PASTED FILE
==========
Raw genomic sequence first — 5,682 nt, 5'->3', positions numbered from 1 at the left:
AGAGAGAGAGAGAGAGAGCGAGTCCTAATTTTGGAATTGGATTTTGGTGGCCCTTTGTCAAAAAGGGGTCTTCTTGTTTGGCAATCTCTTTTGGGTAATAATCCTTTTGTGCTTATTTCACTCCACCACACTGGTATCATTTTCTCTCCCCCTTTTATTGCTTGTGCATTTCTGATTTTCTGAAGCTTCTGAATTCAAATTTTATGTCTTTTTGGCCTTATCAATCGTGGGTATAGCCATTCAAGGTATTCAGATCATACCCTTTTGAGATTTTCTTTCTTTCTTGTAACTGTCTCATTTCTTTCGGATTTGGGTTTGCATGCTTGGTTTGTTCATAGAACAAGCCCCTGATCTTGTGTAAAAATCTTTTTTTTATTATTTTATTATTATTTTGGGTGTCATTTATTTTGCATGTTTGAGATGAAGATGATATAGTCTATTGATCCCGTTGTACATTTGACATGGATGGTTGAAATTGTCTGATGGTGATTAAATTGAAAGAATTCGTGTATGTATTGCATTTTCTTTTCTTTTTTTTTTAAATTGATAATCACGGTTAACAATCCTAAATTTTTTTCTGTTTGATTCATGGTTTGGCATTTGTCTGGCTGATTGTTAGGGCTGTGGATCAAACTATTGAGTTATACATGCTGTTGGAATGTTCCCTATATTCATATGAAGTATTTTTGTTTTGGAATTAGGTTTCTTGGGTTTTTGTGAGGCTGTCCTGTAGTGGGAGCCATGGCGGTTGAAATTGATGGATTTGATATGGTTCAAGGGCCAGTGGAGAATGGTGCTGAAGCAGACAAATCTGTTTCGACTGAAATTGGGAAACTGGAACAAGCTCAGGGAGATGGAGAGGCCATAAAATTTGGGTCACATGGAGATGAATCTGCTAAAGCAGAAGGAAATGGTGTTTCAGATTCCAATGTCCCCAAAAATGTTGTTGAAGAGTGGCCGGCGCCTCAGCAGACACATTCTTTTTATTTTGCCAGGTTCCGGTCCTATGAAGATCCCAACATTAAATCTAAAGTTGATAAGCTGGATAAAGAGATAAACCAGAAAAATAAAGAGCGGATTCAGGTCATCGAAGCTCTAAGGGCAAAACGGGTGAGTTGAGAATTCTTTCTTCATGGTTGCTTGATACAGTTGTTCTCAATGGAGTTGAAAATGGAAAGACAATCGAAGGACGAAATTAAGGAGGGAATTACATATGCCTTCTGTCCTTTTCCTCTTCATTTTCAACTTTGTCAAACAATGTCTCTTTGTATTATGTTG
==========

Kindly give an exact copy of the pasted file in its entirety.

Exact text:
Raw genomic sequence first — 5,682 nt, 5'->3', positions numbered from 1 at the left:
AGAGAGAGAGAGAGAGAGCGAGTCCTAATTTTGGAATTGGATTTTGGTGGCCCTTTGTCAAAAAGGGGTCTTCTTGTTTGGCAATCTCTTTTGGGTAATAATCCTTTTGTGCTTATTTCACTCCACCACACTGGTATCATTTTCTCTCCCCCTTTTATTGCTTGTGCATTTCTGATTTTCTGAAGCTTCTGAATTCAAATTTTATGTCTTTTTGGCCTTATCAATCGTGGGTATAGCCATTCAAGGTATTCAGATCATACCCTTTTGAGATTTTCTTTCTTTCTTGTAACTGTCTCATTTCTTTCGGATTTGGGTTTGCATGCTTGGTTTGTTCATAGAACAAGCCCCTGATCTTGTGTAAAAATCTTTTTTTTATTATTTTATTATTATTTTGGGTGTCATTTATTTTGCATGTTTGAGATGAAGATGATATAGTCTATTGATCCCGTTGTACATTTGACATGGATGGTTGAAATTGTCTGATGGTGATTAAATTGAAAGAATTCGTGTATGTATTGCATTTTCTTTTCTTTTTTTTTTAAATTGATAATCACGGTTAACAATCCTAAATTTTTTTCTGTTTGATTCATGGTTTGGCATTTGTCTGGCTGATTGTTAGGGCTGTGGATCAAACTATTGAGTTATACATGCTGTTGGAATGTTCCCTATATTCATATGAAGTATTTTTGTTTTGGAATTAGGTTTCTTGGGTTTTTGTGAGGCTGTCCTGTAGTGGGAGCCATGGCGGTTGAAATTGATGGATTTGATATGGTTCAAGGGCCAGTGGAGAATGGTGCTGAAGCAGACAAATCTGTTTCGACTGAAATTGGGAAACTGGAACAAGCTCAGGGAGATGGAGAGGCCATAAAATTTGGGTCACATGGAGATGAATCTGCTAAAGCAGAAGGAAATGGTGTTTCAGATTCCAATGTCCCCAAAAATGTTGTTGAAGAGTGGCCGGCGCCTCAGCAGACACATTCTTTTTATTTTGCCAGGTTCCGGTCCTATGAAGATCCCAACATTAAATCTAAAGTTGATAAGCTGGATAAAGAGATAAACCAGAAAAATAAAGAGCGGATTCAGGTCATCGAAGCTCTAAGGGCAAAACGGGTGAGTTGAGAATTCTTTCTTCATGGTTGCTTGATACAGTTGTTCTCAATGGAGTTGAAAATGGAAAGACAATCGAAGGACGAAATTAAGGAGGGAATTACATATGCCTTCTGTCCTTTTCCTCTTCATTTTCAACTTTGTCAAACAATGTCTCTTTGTATTATGTTG